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British Bombings Investigation; Security Watch; Woes of Rove

Aired July 12, 2005 - 14:00   ET


KYRA PHILLILPS, CNN ANCHOR: Terror investigation. One man under arrest, several homes searched. We're live on the British bombings investigation.
Is enough being done to guard America's trains and subways? Concerns that call for stepped-up security are going unanswered.

Countdown to liftoff. As the shuttle prepares to return to space, the brother of an astronaut killed during the last mission joins me live this hour.

From the CNN Center in Atlanta, I'm Kyra Phillips. This hour of CNN's LIVE FROM starts right now.

Raids, warrants, surveillance tapes, controlled explosions and suspects. Five days after 52 people were killed in quadruple bombings on the London mass transit system, Scotland Yard says its complex investigation is moving at great speed. That's certainly apparent in Leeds, a West Yorkshire city with a strong Muslim population some 180 miles north of those crime scenes.

CNN's John Vause is there -- John.


For days it seemed that this investigation really wasn't making much progress. The police were even suggesting that the attackers may still be out there, that they could, in fact, strike again. But this morning, anti-terror police raided six homes here in West Yorkshire and made one arrest.


DEP. ASST. COMM. PETER CLARKE, METROPOLITAN POLICE: The investigation quite early led us to have concerns about the movements and activities of four men, three of whom came from the West Yorkshire area. We are trying to establish their movements in the run-up to last week's attacks, and specifically to establish if they all died in the explosions.

Today we executed six warrants issued under the terrorism act at various premises in the West Yorkshire area. These included the home addresses of three of the four men to whom I've referred. A detailed forensic examination will now follow, and this is likely to take some time to complete.

(END VIDEO CLIP) VAUSE: Now, police have confirmed that one of the bombers died on bus number 30. They are also suggesting that three others did, in fact, die in the underground. They base that on forensic evidence and also personal belongings which were found at the scene.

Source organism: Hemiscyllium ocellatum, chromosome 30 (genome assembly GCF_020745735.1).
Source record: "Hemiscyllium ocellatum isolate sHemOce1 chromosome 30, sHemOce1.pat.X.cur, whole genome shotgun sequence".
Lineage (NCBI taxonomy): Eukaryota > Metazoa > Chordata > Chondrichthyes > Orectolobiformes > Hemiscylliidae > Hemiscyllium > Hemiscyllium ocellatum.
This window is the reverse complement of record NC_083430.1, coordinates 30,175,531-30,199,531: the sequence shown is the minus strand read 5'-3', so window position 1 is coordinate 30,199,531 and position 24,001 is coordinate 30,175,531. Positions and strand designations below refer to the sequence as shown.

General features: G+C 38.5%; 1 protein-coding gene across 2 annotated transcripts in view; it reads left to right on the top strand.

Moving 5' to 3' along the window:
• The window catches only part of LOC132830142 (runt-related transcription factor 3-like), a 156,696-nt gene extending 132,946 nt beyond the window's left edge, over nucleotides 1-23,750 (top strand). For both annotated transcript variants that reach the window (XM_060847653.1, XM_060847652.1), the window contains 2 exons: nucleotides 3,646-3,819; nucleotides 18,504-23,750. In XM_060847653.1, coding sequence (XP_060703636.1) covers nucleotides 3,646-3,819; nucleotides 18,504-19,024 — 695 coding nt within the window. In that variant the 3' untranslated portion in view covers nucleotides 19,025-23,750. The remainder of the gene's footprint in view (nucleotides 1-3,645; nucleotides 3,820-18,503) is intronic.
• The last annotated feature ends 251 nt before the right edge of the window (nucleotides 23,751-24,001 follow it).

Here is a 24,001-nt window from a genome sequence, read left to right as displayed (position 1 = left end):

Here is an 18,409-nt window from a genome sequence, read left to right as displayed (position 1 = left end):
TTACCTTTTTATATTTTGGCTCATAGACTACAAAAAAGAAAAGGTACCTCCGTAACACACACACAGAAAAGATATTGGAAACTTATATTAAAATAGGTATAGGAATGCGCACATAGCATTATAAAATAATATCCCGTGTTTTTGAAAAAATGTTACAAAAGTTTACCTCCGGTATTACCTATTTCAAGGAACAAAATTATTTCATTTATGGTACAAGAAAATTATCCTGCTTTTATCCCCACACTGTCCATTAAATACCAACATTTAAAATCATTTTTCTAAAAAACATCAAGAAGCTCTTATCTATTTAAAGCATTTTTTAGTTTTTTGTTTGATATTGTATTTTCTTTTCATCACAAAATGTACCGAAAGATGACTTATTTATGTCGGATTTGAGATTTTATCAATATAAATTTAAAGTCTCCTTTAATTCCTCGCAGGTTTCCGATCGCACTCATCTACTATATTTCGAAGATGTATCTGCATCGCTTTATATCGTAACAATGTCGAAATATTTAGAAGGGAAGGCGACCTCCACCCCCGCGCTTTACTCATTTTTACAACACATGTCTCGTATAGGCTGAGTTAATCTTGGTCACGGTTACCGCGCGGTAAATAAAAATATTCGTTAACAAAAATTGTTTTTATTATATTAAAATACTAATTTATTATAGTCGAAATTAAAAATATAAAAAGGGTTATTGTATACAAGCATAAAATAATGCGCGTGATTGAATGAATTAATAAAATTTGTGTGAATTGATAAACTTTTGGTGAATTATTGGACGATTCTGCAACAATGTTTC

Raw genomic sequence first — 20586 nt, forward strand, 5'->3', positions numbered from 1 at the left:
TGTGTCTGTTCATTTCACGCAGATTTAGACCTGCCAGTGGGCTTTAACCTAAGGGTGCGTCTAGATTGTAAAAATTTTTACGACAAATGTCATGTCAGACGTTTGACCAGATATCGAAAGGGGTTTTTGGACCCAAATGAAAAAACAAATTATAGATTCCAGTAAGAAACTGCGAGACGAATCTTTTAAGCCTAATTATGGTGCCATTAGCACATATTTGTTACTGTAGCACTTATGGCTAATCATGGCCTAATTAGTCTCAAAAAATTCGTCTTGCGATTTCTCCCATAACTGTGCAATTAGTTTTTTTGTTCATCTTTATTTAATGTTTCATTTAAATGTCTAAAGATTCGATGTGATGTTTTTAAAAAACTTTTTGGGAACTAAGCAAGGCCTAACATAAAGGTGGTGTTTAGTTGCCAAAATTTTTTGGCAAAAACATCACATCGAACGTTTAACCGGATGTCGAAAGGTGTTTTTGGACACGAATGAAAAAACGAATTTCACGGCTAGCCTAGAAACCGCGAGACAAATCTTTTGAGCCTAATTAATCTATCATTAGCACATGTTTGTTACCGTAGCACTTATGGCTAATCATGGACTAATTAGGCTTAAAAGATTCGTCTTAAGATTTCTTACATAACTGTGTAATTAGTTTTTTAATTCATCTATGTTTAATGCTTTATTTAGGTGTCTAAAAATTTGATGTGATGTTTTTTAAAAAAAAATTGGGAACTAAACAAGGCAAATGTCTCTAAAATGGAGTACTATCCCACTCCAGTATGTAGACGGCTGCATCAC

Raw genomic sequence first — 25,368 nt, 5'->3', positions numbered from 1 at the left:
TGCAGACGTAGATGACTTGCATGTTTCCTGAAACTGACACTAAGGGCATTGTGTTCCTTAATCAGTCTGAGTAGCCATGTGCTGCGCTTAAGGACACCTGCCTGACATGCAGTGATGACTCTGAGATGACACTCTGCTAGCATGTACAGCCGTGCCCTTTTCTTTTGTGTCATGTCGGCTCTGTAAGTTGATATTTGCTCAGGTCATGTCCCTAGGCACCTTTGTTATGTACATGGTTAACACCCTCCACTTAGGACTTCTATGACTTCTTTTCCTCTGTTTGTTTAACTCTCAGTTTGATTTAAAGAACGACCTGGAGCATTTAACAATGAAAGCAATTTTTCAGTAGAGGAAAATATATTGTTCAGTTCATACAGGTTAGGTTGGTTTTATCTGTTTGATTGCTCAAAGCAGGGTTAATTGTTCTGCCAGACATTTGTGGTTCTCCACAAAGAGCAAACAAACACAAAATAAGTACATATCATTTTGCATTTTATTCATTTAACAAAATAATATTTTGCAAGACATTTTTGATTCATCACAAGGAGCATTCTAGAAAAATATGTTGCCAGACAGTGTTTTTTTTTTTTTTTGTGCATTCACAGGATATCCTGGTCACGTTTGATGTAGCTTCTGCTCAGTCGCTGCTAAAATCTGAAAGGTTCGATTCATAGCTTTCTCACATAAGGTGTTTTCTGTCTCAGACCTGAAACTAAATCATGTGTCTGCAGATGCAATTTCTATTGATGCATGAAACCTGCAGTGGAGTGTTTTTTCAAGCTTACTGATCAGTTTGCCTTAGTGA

All four bombers were caught on those CCTV camera tapes, thousands and thousands of hours which the police have been sifting through since the bomb attacks on Thursday. They were caught on tape around 8:00 on Thursday morning at King's Cross station about 20 minutes before the blast.

Now, the breakthrough in this case may have come an hour after the attacks when a family member contacted a hotline looking for a missing family member. That, plus other evidence, has now led police here to West Yorkshire today -- Kyra.

PHILLIPS: All right. John Vause, we'll talk to you again definitely within the next hour.

Well, just days after the London attacks, a bomb threat forced the temporary closure of the subway system in Warsaw today. Polish authorities on high alert evacuated the north-south line after an anonymous caller said a bomb was there. Authorities say the claim was a hoax. Poland is considered a potential terrorist target since it's a member of the U.S.-led coalition in Iraq.

Well, London attacks have many Americans wondering if a similar strike could happen here. Adding to the concern is the amount of funding to beef up security on the nation's rail lines.

CNN Congressional Correspondent Ed Henry reports many frustrated lawmakers are demanding change.


ED HENRY, CNN CONGRESSIONAL CORRESPONDENT (voice-over): As you stand in an airport security line, think of this. America's rail and subway systems carry 16 times more passengers than the airlines do. But since 9/11, $20 billion has been spent on aviation security and only $250 million to protect mass transit.

RICHARD FALKENRATH, CNN SECURITY ANALYST: The reason is we suffered an attack using the air system on 9/11, and that's what we responded to. There really hasn't been much effort for mass transit security.

HENRY: Last month, in fact, the Republican-led Senate actually slashed the transit security budget by $50 million.

UNIDENTIFIED MALE: Please start moving down. This is for your safety.

HENRY: In the wake of the London attacks, that has sparked outrage.

SEN. HILLARY RODHAM CLINTON (D), NEW YORK: Instead of building on what we need to be doing to ensure the safety and security of our transit and transportation systems, we're going backwards.

HENRY: Russell Square say they'll restore the money this week. But Democrats are now demanding millions more.

SEN. HARRY REID (D-NV), MINORITY LEADER: With what happened in London, maybe we can finally get the majority to agree with some of the basic needs of this country as it relates to first responders.

HENRY: Some frustrated Republicans worry new funds will be wasted after hundreds of reports chronicling government mismanagement.

SEN. JUDD GREGG (R), NEW HAMPSHIRE: If you take this pile there, which I probably can't even pick up, and this pile here and put it on top here, you end up with -- it'll all fall over, unfortunately. You end up with almost three feet, nine inches of reports about things that are not going that well at the homeland security department.